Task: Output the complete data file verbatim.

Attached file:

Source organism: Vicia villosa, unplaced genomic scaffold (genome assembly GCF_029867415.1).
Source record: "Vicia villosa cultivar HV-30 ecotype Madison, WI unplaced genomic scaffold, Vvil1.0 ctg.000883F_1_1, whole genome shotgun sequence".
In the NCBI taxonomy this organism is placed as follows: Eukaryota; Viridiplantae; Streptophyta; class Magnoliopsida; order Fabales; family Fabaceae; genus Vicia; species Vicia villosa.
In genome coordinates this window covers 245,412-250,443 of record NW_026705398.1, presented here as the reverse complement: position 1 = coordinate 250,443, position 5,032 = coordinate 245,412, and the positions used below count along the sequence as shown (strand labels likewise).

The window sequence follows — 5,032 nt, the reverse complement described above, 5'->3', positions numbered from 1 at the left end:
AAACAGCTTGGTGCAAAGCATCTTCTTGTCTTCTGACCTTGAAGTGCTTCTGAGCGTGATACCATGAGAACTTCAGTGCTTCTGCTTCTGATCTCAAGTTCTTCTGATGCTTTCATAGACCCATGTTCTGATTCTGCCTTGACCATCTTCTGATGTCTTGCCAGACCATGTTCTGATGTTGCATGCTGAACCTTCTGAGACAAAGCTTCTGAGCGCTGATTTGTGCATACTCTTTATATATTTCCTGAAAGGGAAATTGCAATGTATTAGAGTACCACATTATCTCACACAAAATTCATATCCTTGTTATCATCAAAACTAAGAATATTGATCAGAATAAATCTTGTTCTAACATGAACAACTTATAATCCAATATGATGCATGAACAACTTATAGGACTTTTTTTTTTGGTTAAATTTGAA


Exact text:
Source organism: Vicia villosa, unplaced genomic scaffold (genome assembly GCF_029867415.1).
Source record: "Vicia villosa cultivar HV-30 ecotype Madison, WI unplaced genomic scaffold, Vvil1.0 ctg.000883F_1_1, whole genome shotgun sequence".
In the NCBI taxonomy this organism is placed as follows: Eukaryota; Viridiplantae; Streptophyta; class Magnoliopsida; order Fabales; family Fabaceae; genus Vicia; species Vicia villosa.
In genome coordinates this window covers 245,412-250,443 of record NW_026705398.1, presented here as the reverse complement: position 1 = coordinate 250,443, position 5,032 = coordinate 245,412, and the positions used below count along the sequence as shown (strand labels likewise).

The window sequence follows — 5,032 nt, the reverse complement described above, 5'->3', positions numbered from 1 at the left end:
AAACAGCTTGGTGCAAAGCATCTTCTTGTCTTCTGACCTTGAAGTGCTTCTGAGCGTGATACCATGAGAACTTCAGTGCTTCTGCTTCTGATCTCAAGTTCTTCTGATGCTTTCATAGACCCATGTTCTGATTCTGCCTTGACCATCTTCTGATGTCTTGCCAGACCATGTTCTGATGTTGCATGCTGAACCTTCTGAGACAAAGCTTCTGAGCGCTGATTTGTGCATACTCTTTATATATTTCCTGAAAGGGAAATTGCAATGTATTAGAGTACCACATTATCTCACACAAAATTCATATCCTTGTTATCATCAAAACTAAGAATATTGATCAGAATAAATCTTGTTCTAACATGAACAACTTATAATCCAATATGATGCATGAACAACTTATAGGACTTTTTTTTTTGGTTAAATTTGAA